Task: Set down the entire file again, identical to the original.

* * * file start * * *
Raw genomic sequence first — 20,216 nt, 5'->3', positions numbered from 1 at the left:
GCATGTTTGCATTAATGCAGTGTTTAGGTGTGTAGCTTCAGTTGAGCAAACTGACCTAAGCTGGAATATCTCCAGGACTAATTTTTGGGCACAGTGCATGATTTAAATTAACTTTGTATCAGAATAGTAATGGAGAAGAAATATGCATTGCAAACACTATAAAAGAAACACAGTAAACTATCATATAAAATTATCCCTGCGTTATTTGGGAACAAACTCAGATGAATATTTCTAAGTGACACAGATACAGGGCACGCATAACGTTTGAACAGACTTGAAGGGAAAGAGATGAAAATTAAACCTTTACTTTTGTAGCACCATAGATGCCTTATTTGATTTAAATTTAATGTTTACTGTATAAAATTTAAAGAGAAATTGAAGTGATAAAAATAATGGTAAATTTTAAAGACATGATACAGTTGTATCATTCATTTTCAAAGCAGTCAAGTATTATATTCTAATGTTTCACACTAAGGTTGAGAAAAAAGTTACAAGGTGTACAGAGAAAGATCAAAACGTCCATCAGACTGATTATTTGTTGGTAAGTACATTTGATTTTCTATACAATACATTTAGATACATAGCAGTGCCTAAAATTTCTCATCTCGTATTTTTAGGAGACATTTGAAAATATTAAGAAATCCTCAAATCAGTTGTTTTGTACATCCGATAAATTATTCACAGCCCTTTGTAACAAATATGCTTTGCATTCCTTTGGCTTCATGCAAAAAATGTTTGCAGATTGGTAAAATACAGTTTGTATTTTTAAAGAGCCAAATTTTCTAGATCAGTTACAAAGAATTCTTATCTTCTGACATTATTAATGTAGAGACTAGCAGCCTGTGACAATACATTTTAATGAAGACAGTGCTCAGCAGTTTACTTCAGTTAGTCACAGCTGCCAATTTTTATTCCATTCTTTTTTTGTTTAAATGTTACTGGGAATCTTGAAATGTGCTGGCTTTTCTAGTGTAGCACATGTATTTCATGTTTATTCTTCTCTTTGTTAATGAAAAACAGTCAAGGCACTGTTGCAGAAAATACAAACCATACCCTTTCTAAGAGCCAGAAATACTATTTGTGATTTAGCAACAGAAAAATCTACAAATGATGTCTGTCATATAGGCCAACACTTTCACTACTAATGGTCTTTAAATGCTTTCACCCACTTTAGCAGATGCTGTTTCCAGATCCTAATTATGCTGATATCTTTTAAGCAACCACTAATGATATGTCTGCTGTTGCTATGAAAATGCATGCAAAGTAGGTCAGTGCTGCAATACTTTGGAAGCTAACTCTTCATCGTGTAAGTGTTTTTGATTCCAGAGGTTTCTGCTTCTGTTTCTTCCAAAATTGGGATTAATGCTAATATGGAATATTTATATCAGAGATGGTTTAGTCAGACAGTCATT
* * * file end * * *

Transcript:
Raw genomic sequence first — 20,216 nt, 5'->3', positions numbered from 1 at the left:
GCATGTTTGCATTAATGCAGTGTTTAGGTGTGTAGCTTCAGTTGAGCAAACTGACCTAAGCTGGAATATCTCCAGGACTAATTTTTGGGCACAGTGCATGATTTAAATTAACTTTGTATCAGAATAGTAATGGAGAAGAAATATGCATTGCAAACACTATAAAAGAAACACAGTAAACTATCATATAAAATTATCCCTGCGTTATTTGGGAACAAACTCAGATGAATATTTCTAAGTGACACAGATACAGGGCACGCATAACGTTTGAACAGACTTGAAGGGAAAGAGATGAAAATTAAACCTTTACTTTTGTAGCACCATAGATGCCTTATTTGATTTAAATTTAATGTTTACTGTATAAAATTTAAAGAGAAATTGAAGTGATAAAAATAATGGTAAATTTTAAAGACATGATACAGTTGTATCATTCATTTTCAAAGCAGTCAAGTATTATATTCTAATGTTTCACACTAAGGTTGAGAAAAAAGTTACAAGGTGTACAGAGAAAGATCAAAACGTCCATCAGACTGATTATTTGTTGGTAAGTACATTTGATTTTCTATACAATACATTTAGATACATAGCAGTGCCTAAAATTTCTCATCTCGTATTTTTAGGAGACATTTGAAAATATTAAGAAATCCTCAAATCAGTTGTTTTGTACATCCGATAAATTATTCACAGCCCTTTGTAACAAATATGCTTTGCATTCCTTTGGCTTCATGCAAAAAATGTTTGCAGATTGGTAAAATACAGTTTGTATTTTTAAAGAGCCAAATTTTCTAGATCAGTTACAAAGAATTCTTATCTTCTGACATTATTAATGTAGAGACTAGCAGCCTGTGACAATACATTTTAATGAAGACAGTGCTCAGCAGTTTACTTCAGTTAGTCACAGCTGCCAATTTTTATTCCATTCTTTTTTTGTTTAAATGTTACTGGGAATCTTGAAATGTGCTGGCTTTTCTAGTGTAGCACATGTATTTCATGTTTATTCTTCTCTTTGTTAATGAAAAACAGTCAAGGCACTGTTGCAGAAAATACAAACCATACCCTTTCTAAGAGCCAGAAATACTATTTGTGATTTAGCAACAGAAAAATCTACAAATGATGTCTGTCATATAGGCCAACACTTTCACTACTAATGGTCTTTAAATGCTTTCACCCACTTTAGCAGATGCTGTTTCCAGATCCTAATTATGCTGATATCTTTTAAGCAACCACTAATGATATGTCTGCTGTTGCTATGAAAATGCATGCAAAGTAGGTCAGTGCTGCAATACTTTGGAAGCTAACTCTTCATCGTGTAAGTGTTTTTGATTCCAGAGGTTTCTGCTTCTGTTTCTTCCAAAATTGGGATTAATGCTAATATGGAATATTTATATCAGAGATGGTTTAGTCAGACAGTCATT